What is Lot Size in Futures?

One of the unique features of exchange-traded futures in India is that they are standardized. One of the methods of standardizing futures and options contracts is through the prescription of minimum lot sizes. A lot size in futures is a minimum ticket size of shares that you can trade in futures. When trading futures and options, you can only buy and sell these products in a minimum of one lot or multiples of the lot size. For example, the lot size of Nifty is 75 units so you can only trade Nifty in multiples of 75. Similarly, Reliance has a lot size of 250 shares and you can only trade RIL futures and options in multiples of 250 shares only.

Futures lot size and options lot size is the same. When you talk of futures lot size, the product of the lot size and the price is the notional value of the futures contract. To understand what is lot size, let us break down the discussion on lot sizes into several sub-components and then look at lot size futures in greater detail.

What are lot size futures and options?

One of the keys to understanding F&O trading is to understand the concept of lot sizes. This is one of the methods of standardizing trading in F&O. The key difference between futures and forwards, if you recollect, is that futures are standardized while forwards are over-the-counter (OTC) products. One of the ways of standardizing futures is through the use of lot sizes which gives them a ready secondary market. For example, if someone wants to sell an odd number of shares in the future and there are no buyers, you have a problem. This can be addressed with the use of standard lot sizes.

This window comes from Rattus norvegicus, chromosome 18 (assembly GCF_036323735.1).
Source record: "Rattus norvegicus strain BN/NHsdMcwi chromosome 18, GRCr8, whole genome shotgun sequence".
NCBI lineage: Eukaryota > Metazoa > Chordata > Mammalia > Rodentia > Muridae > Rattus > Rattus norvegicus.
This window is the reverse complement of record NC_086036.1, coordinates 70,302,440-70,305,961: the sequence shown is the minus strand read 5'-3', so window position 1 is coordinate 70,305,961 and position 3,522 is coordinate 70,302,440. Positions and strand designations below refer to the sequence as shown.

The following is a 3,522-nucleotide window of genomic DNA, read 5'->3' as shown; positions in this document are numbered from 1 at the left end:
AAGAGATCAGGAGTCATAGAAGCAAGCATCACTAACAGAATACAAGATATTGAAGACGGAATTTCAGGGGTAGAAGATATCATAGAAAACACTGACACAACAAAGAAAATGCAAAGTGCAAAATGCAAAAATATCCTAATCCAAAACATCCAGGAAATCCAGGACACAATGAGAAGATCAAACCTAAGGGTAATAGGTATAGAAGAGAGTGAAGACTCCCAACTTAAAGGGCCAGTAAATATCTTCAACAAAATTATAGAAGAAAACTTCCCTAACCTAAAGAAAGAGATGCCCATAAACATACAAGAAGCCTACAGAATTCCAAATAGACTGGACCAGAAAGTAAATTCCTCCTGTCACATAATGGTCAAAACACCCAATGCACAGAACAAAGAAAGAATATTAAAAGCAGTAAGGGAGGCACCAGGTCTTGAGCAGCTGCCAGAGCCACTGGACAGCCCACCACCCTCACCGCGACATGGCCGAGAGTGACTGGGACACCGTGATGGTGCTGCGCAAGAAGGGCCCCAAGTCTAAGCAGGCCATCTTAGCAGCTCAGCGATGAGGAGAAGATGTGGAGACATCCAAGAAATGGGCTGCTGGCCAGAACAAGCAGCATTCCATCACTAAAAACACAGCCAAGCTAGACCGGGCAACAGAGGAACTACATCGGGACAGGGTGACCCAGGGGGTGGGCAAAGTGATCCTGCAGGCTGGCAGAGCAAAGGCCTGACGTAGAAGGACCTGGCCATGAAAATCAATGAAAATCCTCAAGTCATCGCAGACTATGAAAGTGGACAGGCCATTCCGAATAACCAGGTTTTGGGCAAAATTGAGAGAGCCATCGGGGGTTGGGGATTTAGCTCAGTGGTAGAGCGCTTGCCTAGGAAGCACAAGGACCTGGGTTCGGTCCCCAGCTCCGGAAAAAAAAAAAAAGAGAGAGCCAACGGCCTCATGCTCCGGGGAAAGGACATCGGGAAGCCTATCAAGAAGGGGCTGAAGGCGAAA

Apart from standard expiries, another important method of standardizing futures contracts is through lot sizes. SEBI defines lot sizes for all the indices and stocks that are permitted to trade in F&O, the list of which is constantly updated by SEBI. We understand lot sizes 101 and then move on to why different stocks have different lot sizes.

Underlying Lot Size CMP (16-Jun-2021) Lot Value
Nifty 75 15,768 Rs.11.83 lakh
Bank Nifty 25 35,003 Rs.8.75 lakh
ACCESS 500 2,020 Rs.10.10 lakh
Asian Paints 300 3,018 Rs.9.05 lakh
Britannia Industries 200 3,630 Rs.10.96 lakh
Bharti Airtel 1851 536 Rs.7.26 lakh
Reliance Industries 250 2,210 Rs.5.53 lakh
Tata Steel 850 1,140 Rs.9.69 lakh
Tata Motors 2850 348 Rs.9.92 lakh

How are lot sizes fixed in futures and options?

To understand this evolution, you need to delve a bit into history. Initially, SEBI had fixed Rs.2 lakh as the indicative lot size value for a stock or index. Remember, these are notional values and not actual margins payable. Your margin on futures will be a fraction of this notional value. The lot size is fixed at the relevant number of shares which if multiplied by the current market price would give a notional value of above Rs.2 lakh. This was the practice till the year 2015.

In the year 2015 SEBI decided to further check speculation by retail investors in futures and options as many of them did not understand the risk involved. SEBI modified indicative lot sizes to above Rs.5 lakh with new inclusions being included in the F&O list with a notional value in the range of Rs.7.50 lakh to Rs.10 lakhs. Today, if you look at the table above, the lot size values typically vary on an average between Rs.5 lakhs and Rs.10 lakhs. Only if the lot value diverges sharply from this range does SEBI initiate a review to modify the lot sizes to bring them into a more normalized level.